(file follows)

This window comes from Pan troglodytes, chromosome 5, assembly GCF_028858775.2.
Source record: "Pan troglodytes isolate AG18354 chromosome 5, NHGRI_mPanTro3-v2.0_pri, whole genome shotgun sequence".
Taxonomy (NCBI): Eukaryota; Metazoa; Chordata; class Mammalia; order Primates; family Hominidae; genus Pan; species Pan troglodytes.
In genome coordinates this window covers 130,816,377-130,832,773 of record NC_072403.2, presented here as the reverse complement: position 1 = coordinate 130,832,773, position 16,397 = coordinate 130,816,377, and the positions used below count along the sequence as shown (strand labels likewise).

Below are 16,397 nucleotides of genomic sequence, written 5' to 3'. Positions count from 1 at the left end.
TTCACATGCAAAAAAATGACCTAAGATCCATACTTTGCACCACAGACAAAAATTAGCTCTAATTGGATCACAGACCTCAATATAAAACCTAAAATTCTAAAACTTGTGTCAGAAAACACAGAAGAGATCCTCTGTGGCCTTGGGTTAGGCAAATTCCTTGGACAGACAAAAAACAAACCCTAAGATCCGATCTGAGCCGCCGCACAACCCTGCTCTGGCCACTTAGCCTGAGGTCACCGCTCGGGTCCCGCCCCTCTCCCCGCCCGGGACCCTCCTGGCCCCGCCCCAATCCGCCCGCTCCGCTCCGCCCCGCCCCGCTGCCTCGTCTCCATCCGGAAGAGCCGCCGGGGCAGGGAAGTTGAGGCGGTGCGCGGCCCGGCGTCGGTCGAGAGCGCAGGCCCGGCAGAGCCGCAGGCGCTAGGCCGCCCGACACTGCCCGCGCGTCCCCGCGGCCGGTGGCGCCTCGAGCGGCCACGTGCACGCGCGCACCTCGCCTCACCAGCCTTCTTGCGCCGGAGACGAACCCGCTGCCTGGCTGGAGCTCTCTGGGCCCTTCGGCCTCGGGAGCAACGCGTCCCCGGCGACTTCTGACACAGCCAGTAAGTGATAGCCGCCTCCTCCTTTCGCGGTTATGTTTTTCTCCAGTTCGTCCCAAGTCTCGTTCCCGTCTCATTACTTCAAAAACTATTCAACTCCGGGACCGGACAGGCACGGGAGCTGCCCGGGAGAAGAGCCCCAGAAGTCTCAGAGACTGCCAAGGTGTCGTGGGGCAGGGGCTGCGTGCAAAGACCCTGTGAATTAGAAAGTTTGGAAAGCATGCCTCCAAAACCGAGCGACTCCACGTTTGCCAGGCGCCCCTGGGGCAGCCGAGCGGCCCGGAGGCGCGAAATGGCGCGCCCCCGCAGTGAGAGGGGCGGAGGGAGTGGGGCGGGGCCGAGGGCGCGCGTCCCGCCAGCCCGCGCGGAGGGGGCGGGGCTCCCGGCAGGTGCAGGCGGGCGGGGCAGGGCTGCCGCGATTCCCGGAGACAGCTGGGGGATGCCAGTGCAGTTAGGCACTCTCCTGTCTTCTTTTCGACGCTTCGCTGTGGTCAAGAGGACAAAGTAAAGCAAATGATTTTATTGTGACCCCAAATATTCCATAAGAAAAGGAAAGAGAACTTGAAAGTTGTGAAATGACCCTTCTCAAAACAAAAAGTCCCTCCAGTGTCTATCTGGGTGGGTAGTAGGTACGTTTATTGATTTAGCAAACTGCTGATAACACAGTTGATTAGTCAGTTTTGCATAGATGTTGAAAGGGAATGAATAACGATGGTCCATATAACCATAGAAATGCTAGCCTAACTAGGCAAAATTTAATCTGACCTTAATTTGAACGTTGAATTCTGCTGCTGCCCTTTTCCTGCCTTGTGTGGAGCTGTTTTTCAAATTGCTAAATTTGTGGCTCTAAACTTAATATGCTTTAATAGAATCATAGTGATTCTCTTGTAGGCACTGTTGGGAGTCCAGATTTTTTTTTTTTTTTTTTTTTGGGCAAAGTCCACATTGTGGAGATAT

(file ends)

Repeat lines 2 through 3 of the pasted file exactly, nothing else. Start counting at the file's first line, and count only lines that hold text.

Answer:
Source record: "Pan troglodytes isolate AG18354 chromosome 5, NHGRI_mPanTro3-v2.0_pri, whole genome shotgun sequence".
Taxonomy (NCBI): Eukaryota; Metazoa; Chordata; class Mammalia; order Primates; family Hominidae; genus Pan; species Pan troglodytes.